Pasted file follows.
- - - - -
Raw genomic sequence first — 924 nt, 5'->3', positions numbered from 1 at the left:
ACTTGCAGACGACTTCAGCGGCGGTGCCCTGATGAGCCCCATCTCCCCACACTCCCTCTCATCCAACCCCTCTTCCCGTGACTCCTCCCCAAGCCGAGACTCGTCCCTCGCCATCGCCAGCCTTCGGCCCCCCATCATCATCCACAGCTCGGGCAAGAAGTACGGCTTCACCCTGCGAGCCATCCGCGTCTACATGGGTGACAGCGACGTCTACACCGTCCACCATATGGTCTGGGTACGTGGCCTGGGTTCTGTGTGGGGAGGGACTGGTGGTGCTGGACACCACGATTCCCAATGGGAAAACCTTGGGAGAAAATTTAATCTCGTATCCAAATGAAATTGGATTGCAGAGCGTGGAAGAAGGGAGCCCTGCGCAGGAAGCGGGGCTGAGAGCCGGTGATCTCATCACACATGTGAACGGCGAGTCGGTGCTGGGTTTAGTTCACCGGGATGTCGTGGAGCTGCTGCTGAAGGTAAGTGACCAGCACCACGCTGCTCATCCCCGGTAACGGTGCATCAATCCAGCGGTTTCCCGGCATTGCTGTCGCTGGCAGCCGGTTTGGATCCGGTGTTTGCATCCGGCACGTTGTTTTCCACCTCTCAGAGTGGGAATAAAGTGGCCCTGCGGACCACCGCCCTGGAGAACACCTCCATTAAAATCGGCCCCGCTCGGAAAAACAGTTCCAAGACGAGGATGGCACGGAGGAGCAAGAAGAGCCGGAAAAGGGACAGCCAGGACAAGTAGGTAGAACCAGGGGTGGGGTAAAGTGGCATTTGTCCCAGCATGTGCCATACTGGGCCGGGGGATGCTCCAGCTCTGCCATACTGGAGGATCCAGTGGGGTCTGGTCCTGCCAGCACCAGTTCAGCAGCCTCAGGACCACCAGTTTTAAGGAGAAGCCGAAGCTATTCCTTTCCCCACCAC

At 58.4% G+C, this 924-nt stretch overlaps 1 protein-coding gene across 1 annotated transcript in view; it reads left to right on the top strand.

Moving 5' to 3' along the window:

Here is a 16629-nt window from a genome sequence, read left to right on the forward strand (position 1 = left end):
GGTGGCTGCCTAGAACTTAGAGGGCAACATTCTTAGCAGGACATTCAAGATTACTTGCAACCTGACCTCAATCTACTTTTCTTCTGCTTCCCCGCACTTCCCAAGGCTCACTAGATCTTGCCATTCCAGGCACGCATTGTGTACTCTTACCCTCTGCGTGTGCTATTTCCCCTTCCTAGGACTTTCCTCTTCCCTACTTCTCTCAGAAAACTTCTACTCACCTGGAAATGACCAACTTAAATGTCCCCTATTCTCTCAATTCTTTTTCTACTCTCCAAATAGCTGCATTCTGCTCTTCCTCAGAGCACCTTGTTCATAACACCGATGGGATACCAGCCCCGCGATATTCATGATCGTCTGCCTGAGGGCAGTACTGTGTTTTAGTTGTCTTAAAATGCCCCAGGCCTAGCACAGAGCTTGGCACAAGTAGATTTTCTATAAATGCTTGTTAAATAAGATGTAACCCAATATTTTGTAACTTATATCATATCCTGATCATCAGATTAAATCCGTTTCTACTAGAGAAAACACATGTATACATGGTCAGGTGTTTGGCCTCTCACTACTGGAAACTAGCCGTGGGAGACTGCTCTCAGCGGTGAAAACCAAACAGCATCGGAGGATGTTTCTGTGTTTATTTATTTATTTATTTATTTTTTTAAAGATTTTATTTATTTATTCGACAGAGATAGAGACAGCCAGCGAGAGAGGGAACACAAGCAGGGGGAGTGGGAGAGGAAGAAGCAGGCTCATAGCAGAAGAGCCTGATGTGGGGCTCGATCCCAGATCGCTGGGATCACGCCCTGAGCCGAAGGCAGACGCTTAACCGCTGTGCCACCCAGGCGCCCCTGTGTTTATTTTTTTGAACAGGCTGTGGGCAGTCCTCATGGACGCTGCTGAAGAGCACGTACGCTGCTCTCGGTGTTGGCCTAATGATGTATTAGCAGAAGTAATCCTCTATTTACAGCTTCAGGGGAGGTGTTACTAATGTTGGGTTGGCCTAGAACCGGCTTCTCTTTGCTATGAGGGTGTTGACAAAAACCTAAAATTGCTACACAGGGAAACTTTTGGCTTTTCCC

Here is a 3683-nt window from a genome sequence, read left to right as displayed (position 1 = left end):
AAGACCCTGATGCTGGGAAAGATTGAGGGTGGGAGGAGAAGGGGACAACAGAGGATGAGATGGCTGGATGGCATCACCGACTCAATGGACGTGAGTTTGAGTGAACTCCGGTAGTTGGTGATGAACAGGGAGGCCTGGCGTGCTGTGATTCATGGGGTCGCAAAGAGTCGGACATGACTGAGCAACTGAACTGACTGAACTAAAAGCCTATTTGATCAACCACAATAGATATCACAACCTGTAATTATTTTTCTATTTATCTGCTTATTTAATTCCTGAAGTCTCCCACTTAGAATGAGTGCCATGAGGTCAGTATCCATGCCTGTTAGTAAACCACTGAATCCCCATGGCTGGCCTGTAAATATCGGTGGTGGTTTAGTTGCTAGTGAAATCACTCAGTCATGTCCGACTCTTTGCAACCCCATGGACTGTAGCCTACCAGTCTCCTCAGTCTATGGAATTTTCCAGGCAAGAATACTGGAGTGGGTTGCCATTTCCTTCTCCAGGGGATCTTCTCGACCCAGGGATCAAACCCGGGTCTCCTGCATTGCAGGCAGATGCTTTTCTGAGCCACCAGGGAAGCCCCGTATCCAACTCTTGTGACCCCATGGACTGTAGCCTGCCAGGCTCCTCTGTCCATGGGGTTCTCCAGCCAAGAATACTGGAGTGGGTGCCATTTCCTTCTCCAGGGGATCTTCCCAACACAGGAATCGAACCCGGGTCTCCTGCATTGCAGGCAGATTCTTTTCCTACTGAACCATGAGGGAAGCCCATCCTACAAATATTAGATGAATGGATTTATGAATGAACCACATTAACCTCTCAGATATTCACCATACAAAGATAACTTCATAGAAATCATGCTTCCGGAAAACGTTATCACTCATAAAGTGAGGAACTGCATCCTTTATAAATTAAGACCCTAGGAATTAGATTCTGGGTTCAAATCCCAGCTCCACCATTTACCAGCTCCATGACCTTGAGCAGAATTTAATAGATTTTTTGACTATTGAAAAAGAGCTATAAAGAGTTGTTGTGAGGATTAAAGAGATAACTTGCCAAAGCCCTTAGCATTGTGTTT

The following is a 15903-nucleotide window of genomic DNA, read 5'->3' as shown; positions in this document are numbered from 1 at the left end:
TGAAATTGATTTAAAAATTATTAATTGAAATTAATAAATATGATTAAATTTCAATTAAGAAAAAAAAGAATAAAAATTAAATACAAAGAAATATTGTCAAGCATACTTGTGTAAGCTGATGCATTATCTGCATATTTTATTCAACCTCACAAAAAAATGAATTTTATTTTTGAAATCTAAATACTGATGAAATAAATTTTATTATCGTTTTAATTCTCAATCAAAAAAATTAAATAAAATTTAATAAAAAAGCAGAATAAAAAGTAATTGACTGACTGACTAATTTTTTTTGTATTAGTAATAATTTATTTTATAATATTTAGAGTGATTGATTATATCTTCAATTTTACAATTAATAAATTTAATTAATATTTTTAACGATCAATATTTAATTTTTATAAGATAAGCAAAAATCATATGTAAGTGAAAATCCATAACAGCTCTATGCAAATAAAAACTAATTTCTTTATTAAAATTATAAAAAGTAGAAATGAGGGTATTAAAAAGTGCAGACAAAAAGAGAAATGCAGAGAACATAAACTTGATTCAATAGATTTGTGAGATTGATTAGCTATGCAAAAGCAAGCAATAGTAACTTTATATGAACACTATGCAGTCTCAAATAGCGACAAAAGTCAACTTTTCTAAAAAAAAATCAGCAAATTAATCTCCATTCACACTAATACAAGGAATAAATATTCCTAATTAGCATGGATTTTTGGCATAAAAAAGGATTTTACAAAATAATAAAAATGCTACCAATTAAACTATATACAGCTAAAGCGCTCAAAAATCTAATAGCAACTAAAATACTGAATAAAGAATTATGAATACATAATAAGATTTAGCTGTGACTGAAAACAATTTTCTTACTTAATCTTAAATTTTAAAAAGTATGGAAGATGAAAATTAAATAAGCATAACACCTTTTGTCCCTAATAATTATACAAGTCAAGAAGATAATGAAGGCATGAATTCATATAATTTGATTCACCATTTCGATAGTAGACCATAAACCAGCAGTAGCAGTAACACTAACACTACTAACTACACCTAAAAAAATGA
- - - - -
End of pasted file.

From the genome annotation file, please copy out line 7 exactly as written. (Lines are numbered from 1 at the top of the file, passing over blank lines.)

Here is a 3683-nt window from a genome sequence, read left to right as displayed (position 1 = left end):